Core Context Overview Ratios And Evaluation Finance Essay
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Published: Mon, 5 Dec 2016
Kesko Corp is a diversified retail business headquartered in Helsinki, Finland. Founded in 1940, it deals with food trading, logistics, data and network management, building and home improvement alongside agricultural supplies, car and machinery trading. Apart from Finland, the company operates through subsidiaries like Kesko Food, Musta Porssi, Konekesko, Indoor, Intersport in Norway, Sweden, Russia, Lithuania, Estonia, Belarus and Latvia.
2. CORE: Context, Overview, Ratios and Evaluation
Kesko has around 2,000 stores structured as chain operations in parts of Nordic, Baltic, Scandinavian regions. Kesko and K-retailers comprise of K group which employs approximately 45,000 employees with year 2011 turnover stands at € 12 billion.
By 2011, Kesko Corporation has circa 19,000 employees with net-sales around € 9.46 billion. An increase of 7.8% from last year’s (€ 8.77 billion). Finnish net-sales rose by 7.3% and other countries operations increased by 10.1%. Main drivers of success were food trade, building, car and machinery business.
Earning-per-share of 2011 stands at 1.85 compared to 2.08 in 2010. A dividend of € 1.2, 65% of the EPS was issued.
Kesko’s market share is 35% and local major competitors are:
International competitor includes:
Kesko is controlled by its shareholders. Shareholders elect the Board of Directors and Auditor. Kesko Group is managed by the Board and the Managing Director who is also the President and CEO.
CEO and President are selected by the Board of Directors. The company has Corporate Management Board having 7 members that control different divisions and responsibilities of the group.
All Kesko Board members are non-executive directors. In 2011 it was decided by the Board that all of its members are independent of its company’s shareholders. The Board ensures that the company’s administration, operations and accounting as well as financial management controls are in place.
Shareholding as below:
The company’s share capital is € 197.2m. Total number of shares is 98.6m of which 31.7m are classed as A shares and 66.9m are B shares. Share A carries 10 votes and Share B one vote.
Key group strategies include:
Growth in Russian Regions
Investment in development of store network
Development of e-commerce
Healthy profitable growth and increase shareholder value.
All in all Kesko’s capital expenditure in growth stands at € 425m in year-2011. Six new K-citymarket stores, 17 K-supermarkets in food business, 4 new K-rauta stores in building and home-improvement, 1 Kodin Ykkonen departmental store.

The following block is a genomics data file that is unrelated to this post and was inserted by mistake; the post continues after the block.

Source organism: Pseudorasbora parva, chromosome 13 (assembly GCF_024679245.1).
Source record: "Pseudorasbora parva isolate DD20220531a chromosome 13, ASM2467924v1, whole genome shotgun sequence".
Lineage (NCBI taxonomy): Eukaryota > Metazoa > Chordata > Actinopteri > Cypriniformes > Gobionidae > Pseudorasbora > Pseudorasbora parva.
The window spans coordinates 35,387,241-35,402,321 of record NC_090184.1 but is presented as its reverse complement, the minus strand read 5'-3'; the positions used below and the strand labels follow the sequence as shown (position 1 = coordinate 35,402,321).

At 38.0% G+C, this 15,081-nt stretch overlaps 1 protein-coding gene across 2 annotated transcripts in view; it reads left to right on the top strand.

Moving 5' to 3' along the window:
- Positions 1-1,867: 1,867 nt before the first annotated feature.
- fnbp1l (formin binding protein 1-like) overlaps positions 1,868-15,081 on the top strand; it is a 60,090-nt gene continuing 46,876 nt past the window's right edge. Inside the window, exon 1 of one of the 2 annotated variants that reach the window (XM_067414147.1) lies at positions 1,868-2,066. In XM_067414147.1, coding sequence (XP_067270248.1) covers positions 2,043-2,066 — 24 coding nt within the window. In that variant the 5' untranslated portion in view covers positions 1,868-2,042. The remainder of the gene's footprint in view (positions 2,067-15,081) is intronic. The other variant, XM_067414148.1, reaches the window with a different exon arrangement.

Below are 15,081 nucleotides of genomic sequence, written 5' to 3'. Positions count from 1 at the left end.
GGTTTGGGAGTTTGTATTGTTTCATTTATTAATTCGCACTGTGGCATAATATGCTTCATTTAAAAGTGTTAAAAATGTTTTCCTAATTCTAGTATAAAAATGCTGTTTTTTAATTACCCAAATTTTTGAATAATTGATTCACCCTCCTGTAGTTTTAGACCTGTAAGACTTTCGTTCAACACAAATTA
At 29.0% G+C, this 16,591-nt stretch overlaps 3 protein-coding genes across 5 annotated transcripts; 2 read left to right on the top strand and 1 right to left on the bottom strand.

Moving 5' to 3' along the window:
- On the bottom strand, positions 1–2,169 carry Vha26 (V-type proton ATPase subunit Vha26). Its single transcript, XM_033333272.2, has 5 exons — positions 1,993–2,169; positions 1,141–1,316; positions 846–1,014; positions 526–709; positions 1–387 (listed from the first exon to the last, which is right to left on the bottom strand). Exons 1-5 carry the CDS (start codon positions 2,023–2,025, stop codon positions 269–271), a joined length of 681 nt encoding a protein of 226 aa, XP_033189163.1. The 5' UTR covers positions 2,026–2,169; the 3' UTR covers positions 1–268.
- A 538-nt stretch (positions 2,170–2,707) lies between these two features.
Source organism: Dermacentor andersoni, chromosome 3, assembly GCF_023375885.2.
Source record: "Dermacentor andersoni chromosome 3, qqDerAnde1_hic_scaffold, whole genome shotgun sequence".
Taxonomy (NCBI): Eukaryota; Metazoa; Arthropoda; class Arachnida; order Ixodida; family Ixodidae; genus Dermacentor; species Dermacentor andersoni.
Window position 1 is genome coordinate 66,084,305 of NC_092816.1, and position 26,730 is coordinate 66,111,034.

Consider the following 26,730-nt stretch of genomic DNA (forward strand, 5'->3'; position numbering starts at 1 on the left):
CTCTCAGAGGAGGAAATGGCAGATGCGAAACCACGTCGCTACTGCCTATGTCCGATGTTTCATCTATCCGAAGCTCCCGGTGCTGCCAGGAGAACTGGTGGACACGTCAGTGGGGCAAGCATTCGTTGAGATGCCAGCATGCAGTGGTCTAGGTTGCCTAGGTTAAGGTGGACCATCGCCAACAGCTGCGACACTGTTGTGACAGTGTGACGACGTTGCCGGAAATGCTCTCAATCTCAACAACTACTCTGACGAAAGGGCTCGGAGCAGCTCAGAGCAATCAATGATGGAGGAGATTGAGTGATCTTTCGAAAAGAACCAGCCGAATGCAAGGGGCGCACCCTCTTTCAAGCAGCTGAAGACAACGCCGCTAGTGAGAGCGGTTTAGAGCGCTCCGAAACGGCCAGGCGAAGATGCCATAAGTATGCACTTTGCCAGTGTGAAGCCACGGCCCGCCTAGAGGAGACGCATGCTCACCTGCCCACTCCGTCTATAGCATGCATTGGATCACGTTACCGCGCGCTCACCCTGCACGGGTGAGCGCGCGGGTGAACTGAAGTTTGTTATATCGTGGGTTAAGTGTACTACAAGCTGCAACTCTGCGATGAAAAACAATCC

The aim is to open 10 new stores in Russia with approx. €600m expenditure till 2015.
Turnover % Change
Cost of Sales % Change
Profit after Tax
Operating Cash flow % Change
Total Debt (Long + Short term)
Total number of Employees
The difference between costs and sales determines the operating profit. Though turnover is healthy, decrease in operating profit can be attributed to increase in cost of sales. Expenses also increased and in totality affected the profit position. Increase in capital expenditure is due to expansion in international markets and machinery which impacted negatively on the cash-flow position. Total debt position decreased which shows a healthy sign of effective use of company resources. Employee number remains constant.
Turnover % Change
Cost of Sales % Change
Operating Cash flow % Change
Total number of Employees
In comparison to Kesko, Ahold is 3 times bigger company as above.
The ratio analysis is made up of performance, working capital, liquidity/solvency and shareholder ratios.
Performance ratio is how well the company manages its assets and converts them into revenue and how efficiently converts its sales into cash. The better these ratios are the better value for shareholders.
Kesko in comparison with Ahold
Change in 2011
Gross margin has declined because of increase in cost of sales sub-sequentially affecting the net margin. Slightly better asset turnover shows improved sales performance by every € invested in the given year. Given the retail nature of the business this is normal.
ROCE is not a matter of huge concern, however needs to be monitored closely. The ROCE decline could be the reduced profits attributed to shareholders.
Ahold on the other hand shows big numbers. From retail perspective, Kesko’s performance is not bad at all. There are few dips in the numbers which are usual for a transactional retail business.